On a recurve, I like to add mole skin to the belly of my limb tip where the string makes contact with the bow. I use a six-to-eight-inch strip of mole skin to cover from the string grooves at the tip down the limb to where the string will contact the limb. This helps quiet a recurve down since the majority of noise from a recurve comes from the string slapping the limbs. To quiet the string down even more, you can add some puffs, beaver hair, cat whiskers or small rubber string vibration dampeners. I prefer the small rubber dampeners as I often hunt in cold, snowy or rainy conditions and the yarn or animal fur silencers can get wet and frozen adding weight to your string which will affect your bows performance. Longbows are much quieter than a recurve and usually once you get the brace height set they rarely require any additional work to quiet them down although the above puffs, beaver hair, cat whiskers or rubber vibration dampeners will work on them as well.
Adjusting your nock:
Next and another important part of tuning your bow is properly placing your nock set. A nock sets only duty is to be a simple indicator of where you need to put your arrow on the string for best performance. This is very important to achieve the best results out of your bow and good flight out of your arrow. Although the proper way to put on a nock set is to use a T-square, I am guilty of usually just eyeballing my nock set by putting an arrow in my bow and resting it on the shelf and just sliding the arrow up or down the string until it looks perfectly horizontal. Then I attach a brass nock set above the arrow and that’s my starting point.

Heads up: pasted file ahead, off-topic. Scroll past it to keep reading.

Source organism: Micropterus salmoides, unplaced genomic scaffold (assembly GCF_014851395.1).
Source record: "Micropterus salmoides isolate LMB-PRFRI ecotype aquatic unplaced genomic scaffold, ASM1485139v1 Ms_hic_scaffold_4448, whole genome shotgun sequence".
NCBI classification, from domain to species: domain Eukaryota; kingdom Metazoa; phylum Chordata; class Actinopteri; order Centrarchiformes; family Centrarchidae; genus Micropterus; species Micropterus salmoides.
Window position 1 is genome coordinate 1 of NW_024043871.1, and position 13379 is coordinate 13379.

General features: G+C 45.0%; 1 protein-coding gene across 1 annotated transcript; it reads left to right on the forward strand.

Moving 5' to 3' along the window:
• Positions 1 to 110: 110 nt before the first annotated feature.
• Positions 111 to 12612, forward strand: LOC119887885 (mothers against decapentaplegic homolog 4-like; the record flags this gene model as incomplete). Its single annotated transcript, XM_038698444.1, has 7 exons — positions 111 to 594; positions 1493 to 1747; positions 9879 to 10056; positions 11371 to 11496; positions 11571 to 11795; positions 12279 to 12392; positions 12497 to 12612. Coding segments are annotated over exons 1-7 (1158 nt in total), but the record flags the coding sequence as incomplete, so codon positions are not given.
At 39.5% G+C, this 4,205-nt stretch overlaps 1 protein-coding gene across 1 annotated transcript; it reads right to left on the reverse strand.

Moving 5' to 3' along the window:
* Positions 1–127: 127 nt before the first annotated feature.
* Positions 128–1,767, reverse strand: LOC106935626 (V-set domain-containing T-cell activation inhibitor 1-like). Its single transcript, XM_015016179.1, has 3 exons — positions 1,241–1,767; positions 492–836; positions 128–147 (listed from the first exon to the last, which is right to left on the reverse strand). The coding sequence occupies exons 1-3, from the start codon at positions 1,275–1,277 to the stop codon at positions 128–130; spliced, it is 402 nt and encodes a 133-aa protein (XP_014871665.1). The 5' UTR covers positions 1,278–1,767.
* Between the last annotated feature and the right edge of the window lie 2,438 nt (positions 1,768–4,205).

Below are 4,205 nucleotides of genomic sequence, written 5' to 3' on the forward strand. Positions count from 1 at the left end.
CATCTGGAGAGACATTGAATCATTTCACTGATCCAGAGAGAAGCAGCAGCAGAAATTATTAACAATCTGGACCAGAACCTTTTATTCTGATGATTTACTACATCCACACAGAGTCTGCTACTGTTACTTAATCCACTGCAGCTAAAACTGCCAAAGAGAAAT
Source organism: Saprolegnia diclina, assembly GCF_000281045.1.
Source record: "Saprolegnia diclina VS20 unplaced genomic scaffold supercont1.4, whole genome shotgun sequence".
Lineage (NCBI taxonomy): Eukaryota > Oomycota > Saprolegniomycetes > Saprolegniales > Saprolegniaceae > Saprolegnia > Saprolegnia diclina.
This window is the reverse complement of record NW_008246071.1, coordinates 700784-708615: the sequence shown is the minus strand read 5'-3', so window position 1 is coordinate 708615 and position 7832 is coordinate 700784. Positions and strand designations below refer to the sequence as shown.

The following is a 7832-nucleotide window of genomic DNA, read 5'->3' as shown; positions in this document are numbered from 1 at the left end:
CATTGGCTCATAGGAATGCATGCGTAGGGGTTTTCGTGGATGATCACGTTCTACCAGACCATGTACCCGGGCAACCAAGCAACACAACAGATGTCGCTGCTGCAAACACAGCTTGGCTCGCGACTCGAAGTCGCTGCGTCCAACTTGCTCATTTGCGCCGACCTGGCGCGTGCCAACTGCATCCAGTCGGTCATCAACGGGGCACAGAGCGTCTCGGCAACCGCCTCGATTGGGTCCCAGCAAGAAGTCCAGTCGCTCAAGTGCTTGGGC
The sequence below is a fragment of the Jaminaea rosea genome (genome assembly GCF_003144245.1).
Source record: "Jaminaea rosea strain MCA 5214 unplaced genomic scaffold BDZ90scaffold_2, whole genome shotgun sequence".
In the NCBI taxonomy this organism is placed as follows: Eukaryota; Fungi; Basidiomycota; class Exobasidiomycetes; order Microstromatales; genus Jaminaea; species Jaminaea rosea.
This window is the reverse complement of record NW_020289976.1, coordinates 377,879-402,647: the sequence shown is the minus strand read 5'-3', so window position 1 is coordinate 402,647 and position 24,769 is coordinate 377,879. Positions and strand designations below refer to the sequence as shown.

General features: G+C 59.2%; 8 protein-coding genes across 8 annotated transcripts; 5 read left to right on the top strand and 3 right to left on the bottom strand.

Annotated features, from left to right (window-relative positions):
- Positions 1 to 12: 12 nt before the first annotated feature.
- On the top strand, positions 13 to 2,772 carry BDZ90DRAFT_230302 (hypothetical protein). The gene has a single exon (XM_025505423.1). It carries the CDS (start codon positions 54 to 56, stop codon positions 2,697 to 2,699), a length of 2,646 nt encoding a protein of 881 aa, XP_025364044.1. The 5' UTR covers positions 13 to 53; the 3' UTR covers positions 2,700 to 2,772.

Most recurves and longbows shoot best with anything from a level to a one-half inch high nock set. Again, here there is some tweaking required. Due to your bows tiller, your style of shooting, or arrow choice, a nock set above or below the manufacturer’s recommendation may be necessary. If you are having major issues with arrow flight, I would advise changing the spine or point weight on your arrow. Good luck bowhunting and as always, have fun!
- Fred Eichler